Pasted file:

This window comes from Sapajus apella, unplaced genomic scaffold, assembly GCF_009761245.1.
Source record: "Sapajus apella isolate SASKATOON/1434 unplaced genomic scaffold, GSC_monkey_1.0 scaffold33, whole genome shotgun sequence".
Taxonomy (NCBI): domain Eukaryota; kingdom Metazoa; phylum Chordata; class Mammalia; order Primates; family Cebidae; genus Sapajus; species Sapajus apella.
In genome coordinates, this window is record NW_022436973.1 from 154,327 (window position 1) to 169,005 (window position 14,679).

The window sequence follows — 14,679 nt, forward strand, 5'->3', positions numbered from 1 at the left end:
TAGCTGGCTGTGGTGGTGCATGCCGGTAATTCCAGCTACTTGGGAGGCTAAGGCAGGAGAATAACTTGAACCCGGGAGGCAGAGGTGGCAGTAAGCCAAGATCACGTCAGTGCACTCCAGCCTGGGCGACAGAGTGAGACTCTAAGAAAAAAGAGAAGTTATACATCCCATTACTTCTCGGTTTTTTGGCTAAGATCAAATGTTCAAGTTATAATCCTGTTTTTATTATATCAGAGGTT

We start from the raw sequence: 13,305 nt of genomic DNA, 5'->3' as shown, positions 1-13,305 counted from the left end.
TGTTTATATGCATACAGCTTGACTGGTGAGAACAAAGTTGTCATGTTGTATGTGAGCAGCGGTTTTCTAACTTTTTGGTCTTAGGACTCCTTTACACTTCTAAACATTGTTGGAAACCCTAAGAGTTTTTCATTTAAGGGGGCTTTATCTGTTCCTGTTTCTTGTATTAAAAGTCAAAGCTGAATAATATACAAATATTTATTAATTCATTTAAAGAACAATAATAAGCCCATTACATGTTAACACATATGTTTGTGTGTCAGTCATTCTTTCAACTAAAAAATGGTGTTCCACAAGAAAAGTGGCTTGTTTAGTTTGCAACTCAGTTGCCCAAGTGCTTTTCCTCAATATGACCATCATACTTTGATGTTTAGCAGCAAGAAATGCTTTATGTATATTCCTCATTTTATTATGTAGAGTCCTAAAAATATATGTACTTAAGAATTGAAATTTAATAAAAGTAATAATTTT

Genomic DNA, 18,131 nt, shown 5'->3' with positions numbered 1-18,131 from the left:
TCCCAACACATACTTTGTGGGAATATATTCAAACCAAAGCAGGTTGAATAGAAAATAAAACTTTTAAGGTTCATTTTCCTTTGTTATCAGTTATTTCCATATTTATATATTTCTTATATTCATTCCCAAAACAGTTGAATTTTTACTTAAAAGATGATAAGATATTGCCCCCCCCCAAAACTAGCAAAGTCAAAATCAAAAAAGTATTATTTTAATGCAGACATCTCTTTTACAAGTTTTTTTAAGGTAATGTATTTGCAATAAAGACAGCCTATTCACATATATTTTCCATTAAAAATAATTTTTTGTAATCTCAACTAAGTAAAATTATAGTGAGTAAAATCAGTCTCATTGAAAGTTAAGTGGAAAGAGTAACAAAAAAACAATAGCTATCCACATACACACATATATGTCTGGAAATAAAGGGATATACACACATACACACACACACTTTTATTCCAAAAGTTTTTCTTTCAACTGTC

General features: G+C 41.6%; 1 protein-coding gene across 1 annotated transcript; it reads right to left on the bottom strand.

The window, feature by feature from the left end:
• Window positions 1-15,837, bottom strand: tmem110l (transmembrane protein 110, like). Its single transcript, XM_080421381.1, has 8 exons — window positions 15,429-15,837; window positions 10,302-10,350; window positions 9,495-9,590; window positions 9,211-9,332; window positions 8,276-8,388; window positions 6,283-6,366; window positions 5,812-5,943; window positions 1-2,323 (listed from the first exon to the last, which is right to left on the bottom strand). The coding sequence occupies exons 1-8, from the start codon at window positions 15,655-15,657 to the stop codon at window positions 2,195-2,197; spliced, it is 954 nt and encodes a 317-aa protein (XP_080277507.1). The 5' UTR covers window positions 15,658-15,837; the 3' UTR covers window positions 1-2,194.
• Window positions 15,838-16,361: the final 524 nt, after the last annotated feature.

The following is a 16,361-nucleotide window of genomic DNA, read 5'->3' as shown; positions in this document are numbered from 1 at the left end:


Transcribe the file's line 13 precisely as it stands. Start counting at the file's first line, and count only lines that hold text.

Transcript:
• Window positions 1-15,837, bottom strand: tmem110l (transmembrane protein 110, like). Its single transcript, XM_080421381.1, has 8 exons — window positions 15,429-15,837; window positions 10,302-10,350; window positions 9,495-9,590; window positions 9,211-9,332; window positions 8,276-8,388; window positions 6,283-6,366; window positions 5,812-5,943; window positions 1-2,323 (listed from the first exon to the last, which is right to left on the bottom strand). The coding sequence occupies exons 1-8, from the start codon at window positions 15,655-15,657 to the stop codon at window positions 2,195-2,197; spliced, it is 954 nt and encodes a 317-aa protein (XP_080277507.1). The 5' UTR covers window positions 15,658-15,837; the 3' UTR covers window positions 1-2,194.